Egypt’s Muslim Brotherhood has defended its decision to run its deputy leader in the upcoming presidential election, despite alleged splits within the movement and accusations that it is trying to monopolise power.
The Brotherhood backtracked on an earlier pledge not to contest May’s presidential election by announcing on Saturday that it would field deputy leader Khairat al-Shater.
“There is no intention to assert control,” said Mohammed Morsi, head of the Brotherhood’s political arm, the Freedom and Justice Party (FJP), which dominates Egypt’s parliament and the senate.
“We are only present in what has been elected … in parliament, in syndicates,” he said on Tuesday, adding “This is the people’s will. Does anyone want to oppose the people’s will or prevent it?”
Mohammed Badie, the Brotherhood’s supreme guide, dismissed reports that the movement had been almost evenly split on nominating Shater, a multi-millionaire businessmen who spent years in prison during president Hosni Mubarak’s rule.
“It was a majority [that supported Shater’s nomination]. And, unfortunately, all the numbers mentioned are wrong,” he said of the vote by the movement’s consultative assembly to nominate Shater.
“You can’t imagine the number of faxes and messages I received on my phone showing unprecedented support for this decision,” Badie said.
Shater himself said in February that he would not be running for president, adding the the Muslim Brotherhood would not have a candidate in the poll.
“We will not nominate a candidate from the Muslim Brotherhood. We’ll announce who we will support just before nominations close,” he said last month.
The Brotherhood’s decision to run Shater opened a rare public rift in the movement, with one leading parliamentarian cautioning that it was over-reaching.
The movement had previously expelled former senior member Abdel Moneim Abul Fotouh for nominating himself for president and suspended his active supporters.
“I oppose the Brotherhood’s nomination of one of its own for the presidency,” wrote Mohammed al-Beltagi, an FJP parliamentarian, on his Facebook page.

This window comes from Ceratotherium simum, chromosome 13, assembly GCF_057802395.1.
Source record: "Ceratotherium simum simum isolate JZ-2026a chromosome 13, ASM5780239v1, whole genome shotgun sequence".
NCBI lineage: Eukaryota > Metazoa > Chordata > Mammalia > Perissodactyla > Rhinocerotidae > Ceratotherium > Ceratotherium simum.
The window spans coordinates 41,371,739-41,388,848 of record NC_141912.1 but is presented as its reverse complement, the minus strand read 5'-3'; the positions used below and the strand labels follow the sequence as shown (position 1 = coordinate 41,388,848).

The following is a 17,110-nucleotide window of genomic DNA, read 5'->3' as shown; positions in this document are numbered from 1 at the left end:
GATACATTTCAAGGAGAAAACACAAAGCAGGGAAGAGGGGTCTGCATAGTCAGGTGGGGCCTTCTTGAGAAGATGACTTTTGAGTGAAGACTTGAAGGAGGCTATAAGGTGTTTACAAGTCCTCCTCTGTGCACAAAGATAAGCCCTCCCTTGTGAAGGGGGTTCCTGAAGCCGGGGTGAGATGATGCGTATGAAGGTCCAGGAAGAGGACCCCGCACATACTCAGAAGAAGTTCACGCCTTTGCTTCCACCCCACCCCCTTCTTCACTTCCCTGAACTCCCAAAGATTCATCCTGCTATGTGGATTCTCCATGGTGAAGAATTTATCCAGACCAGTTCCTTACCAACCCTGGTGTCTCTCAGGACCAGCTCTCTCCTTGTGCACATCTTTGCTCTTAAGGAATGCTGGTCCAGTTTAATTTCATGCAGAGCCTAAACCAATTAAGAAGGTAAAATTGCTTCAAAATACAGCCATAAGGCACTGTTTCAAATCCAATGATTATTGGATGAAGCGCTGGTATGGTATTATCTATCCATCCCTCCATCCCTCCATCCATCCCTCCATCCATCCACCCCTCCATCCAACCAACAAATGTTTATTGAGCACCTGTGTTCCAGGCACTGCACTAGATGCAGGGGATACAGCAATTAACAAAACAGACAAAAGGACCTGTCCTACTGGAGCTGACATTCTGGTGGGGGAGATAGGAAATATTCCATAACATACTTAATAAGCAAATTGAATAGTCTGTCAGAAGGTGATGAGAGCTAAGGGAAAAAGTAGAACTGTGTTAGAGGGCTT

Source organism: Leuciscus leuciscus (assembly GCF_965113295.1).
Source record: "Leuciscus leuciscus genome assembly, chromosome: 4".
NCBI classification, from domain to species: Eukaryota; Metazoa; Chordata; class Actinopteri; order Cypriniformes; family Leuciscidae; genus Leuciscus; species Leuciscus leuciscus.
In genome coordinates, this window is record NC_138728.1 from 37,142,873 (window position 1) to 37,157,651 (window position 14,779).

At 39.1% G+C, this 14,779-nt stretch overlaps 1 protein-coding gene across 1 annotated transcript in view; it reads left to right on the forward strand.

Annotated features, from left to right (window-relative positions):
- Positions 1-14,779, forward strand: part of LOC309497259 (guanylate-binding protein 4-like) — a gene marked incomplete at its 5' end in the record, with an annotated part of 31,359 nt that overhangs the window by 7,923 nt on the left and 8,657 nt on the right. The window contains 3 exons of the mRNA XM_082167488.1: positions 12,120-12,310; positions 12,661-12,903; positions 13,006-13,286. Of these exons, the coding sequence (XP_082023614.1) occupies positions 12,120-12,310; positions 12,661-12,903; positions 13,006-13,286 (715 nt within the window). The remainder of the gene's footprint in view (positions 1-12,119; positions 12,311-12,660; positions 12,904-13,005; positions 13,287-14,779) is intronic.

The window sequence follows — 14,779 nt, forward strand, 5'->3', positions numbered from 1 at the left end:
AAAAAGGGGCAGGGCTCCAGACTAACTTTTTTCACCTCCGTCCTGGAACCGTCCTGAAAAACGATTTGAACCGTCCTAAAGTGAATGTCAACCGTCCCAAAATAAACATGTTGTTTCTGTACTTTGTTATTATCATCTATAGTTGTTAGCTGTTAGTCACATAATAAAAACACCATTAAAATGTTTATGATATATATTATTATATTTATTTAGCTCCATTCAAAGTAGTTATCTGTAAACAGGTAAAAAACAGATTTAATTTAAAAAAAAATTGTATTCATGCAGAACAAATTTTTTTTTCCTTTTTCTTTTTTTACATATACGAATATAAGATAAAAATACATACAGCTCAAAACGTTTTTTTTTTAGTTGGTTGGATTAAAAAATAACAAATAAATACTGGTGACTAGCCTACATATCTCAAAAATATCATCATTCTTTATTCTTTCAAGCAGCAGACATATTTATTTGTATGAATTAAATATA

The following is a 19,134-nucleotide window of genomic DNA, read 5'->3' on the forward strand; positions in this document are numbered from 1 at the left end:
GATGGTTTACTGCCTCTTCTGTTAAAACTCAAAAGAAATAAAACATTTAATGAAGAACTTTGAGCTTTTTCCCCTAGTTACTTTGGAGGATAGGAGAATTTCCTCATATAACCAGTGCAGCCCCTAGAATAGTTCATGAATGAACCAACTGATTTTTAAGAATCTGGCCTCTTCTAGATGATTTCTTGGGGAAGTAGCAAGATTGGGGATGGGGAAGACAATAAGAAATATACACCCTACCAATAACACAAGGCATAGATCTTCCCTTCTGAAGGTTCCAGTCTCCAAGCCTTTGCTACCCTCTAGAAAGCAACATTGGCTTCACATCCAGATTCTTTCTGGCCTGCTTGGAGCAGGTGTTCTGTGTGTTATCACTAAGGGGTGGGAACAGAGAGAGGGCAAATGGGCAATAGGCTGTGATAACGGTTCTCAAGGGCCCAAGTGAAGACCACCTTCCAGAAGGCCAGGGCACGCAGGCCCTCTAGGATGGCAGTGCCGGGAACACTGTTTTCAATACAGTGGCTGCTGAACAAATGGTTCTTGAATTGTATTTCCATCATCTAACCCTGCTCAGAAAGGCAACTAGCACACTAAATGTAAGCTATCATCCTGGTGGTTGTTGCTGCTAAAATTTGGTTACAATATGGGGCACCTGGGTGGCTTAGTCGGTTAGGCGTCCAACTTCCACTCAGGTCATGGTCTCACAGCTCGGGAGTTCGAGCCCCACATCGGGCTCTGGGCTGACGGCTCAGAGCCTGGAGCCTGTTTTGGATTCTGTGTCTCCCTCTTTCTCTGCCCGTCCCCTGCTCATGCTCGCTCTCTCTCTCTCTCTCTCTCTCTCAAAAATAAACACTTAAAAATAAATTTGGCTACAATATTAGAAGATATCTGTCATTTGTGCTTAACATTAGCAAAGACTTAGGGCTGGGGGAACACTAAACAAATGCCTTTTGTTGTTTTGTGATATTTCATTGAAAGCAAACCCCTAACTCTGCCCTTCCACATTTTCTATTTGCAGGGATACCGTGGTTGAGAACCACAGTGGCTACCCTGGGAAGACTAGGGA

“It harms the Brotherhood and the nation, to have one faction assume all the responsibility under these conditions,” he wrote.
The movement faces a backlash over its domination of a panel tasked with drafting the country’s new constitution.
Liberals, representatives of the Coptic Christian community and the Islamic Al-Azhar institute are boycotting the constituent assembly because of their disproportionate representation.
The new constitution will replace the one suspended by the ruling military which took power after Mubarak’s ouster in an uprising last year.
An FJP parliamentarian said the movement nominated one of its leaders for president because it feared that it would lose support among the electorate if it did not have the executive power to implement its campaign promises.
“We need to implement our programme or we will lose votes. We initially approached three candidates from outside the group,” he said, speaking on condition of anonymity.
The FJP is locked in a battle with the ruling generals to sack the military appointed candidate and replace it with an FJP-led government, which the group wants to give more powers to in the new constitution.
The Egypt Independent reported on Monday that there are calls among public figures for the head of Egypt’s ruling military, Field Marshal Hussein Tantawi, to run for president.
There’s a possibility that the military might also dissolve the current constitutional constitutional council, using its executive powers to create a new one.